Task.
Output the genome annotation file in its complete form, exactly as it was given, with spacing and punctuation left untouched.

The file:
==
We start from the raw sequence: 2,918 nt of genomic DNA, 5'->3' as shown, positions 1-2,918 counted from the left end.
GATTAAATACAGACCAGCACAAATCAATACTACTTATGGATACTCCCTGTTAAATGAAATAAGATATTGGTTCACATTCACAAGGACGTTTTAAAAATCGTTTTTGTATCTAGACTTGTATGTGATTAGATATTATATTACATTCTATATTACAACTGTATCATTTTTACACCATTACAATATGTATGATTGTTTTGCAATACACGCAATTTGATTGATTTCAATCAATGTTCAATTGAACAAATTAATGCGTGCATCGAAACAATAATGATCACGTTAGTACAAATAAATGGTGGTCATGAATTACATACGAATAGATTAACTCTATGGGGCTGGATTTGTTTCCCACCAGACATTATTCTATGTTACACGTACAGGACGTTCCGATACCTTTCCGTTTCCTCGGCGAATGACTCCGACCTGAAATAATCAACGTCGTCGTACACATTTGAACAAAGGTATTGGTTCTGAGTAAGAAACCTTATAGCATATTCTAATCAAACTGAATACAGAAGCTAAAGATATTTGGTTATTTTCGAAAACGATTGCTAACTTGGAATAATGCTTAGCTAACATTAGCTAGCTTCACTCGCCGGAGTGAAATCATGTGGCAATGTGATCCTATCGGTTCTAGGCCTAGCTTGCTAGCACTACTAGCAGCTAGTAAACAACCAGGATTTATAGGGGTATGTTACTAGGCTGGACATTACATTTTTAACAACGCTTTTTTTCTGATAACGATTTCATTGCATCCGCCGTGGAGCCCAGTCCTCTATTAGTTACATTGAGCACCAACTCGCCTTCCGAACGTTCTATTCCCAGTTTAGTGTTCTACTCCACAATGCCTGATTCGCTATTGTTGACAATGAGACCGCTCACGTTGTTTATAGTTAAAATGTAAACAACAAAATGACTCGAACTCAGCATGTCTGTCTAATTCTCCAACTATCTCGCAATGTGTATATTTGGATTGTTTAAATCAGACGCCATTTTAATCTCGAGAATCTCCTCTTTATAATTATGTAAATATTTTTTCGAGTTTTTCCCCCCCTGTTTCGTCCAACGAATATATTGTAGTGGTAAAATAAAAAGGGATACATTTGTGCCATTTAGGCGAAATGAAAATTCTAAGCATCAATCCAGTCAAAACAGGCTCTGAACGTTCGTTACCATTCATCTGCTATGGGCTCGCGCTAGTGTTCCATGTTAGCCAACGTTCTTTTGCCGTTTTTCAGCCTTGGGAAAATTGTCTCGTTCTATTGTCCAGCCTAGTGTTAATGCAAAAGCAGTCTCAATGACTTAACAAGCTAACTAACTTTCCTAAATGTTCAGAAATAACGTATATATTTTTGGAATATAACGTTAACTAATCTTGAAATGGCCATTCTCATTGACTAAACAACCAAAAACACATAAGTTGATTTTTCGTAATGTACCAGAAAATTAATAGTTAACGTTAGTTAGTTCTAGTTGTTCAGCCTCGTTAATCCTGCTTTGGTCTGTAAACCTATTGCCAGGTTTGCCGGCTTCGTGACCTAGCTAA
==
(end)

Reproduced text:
We start from the raw sequence: 2,918 nt of genomic DNA, 5'->3' as shown, positions 1-2,918 counted from the left end.
GATTAAATACAGACCAGCACAAATCAATACTACTTATGGATACTCCCTGTTAAATGAAATAAGATATTGGTTCACATTCACAAGGACGTTTTAAAAATCGTTTTTGTATCTAGACTTGTATGTGATTAGATATTATATTACATTCTATATTACAACTGTATCATTTTTACACCATTACAATATGTATGATTGTTTTGCAATACACGCAATTTGATTGATTTCAATCAATGTTCAATTGAACAAATTAATGCGTGCATCGAAACAATAATGATCACGTTAGTACAAATAAATGGTGGTCATGAATTACATACGAATAGATTAACTCTATGGGGCTGGATTTGTTTCCCACCAGACATTATTCTATGTTACACGTACAGGACGTTCCGATACCTTTCCGTTTCCTCGGCGAATGACTCCGACCTGAAATAATCAACGTCGTCGTACACATTTGAACAAAGGTATTGGTTCTGAGTAAGAAACCTTATAGCATATTCTAATCAAACTGAATACAGAAGCTAAAGATATTTGGTTATTTTCGAAAACGATTGCTAACTTGGAATAATGCTTAGCTAACATTAGCTAGCTTCACTCGCCGGAGTGAAATCATGTGGCAATGTGATCCTATCGGTTCTAGGCCTAGCTTGCTAGCACTACTAGCAGCTAGTAAACAACCAGGATTTATAGGGGTATGTTACTAGGCTGGACATTACATTTTTAACAACGCTTTTTTTCTGATAACGATTTCATTGCATCCGCCGTGGAGCCCAGTCCTCTATTAGTTACATTGAGCACCAACTCGCCTTCCGAACGTTCTATTCCCAGTTTAGTGTTCTACTCCACAATGCCTGATTCGCTATTGTTGACAATGAGACCGCTCACGTTGTTTATAGTTAAAATGTAAACAACAAAATGACTCGAACTCAGCATGTCTGTCTAATTCTCCAACTATCTCGCAATGTGTATATTTGGATTGTTTAAATCAGACGCCATTTTAATCTCGAGAATCTCCTCTTTATAATTATGTAAATATTTTTTCGAGTTTTTCCCCCCCTGTTTCGTCCAACGAATATATTGTAGTGGTAAAATAAAAAGGGATACATTTGTGCCATTTAGGCGAAATGAAAATTCTAAGCATCAATCCAGTCAAAACAGGCTCTGAACGTTCGTTACCATTCATCTGCTATGGGCTCGCGCTAGTGTTCCATGTTAGCCAACGTTCTTTTGCCGTTTTTCAGCCTTGGGAAAATTGTCTCGTTCTATTGTCCAGCCTAGTGTTAATGCAAAAGCAGTCTCAATGACTTAACAAGCTAACTAACTTTCCTAAATGTTCAGAAATAACGTATATATTTTTGGAATATAACGTTAACTAATCTTGAAATGGCCATTCTCATTGACTAAACAACCAAAAACACATAAGTTGATTTTTCGTAATGTACCAGAAAATTAATAGTTAACGTTAGTTAGTTCTAGTTGTTCAGCCTCGTTAATCCTGCTTTGGTCTGTAAACCTATTGCCAGGTTTGCCGGCTTCGTGACCTAGCTAA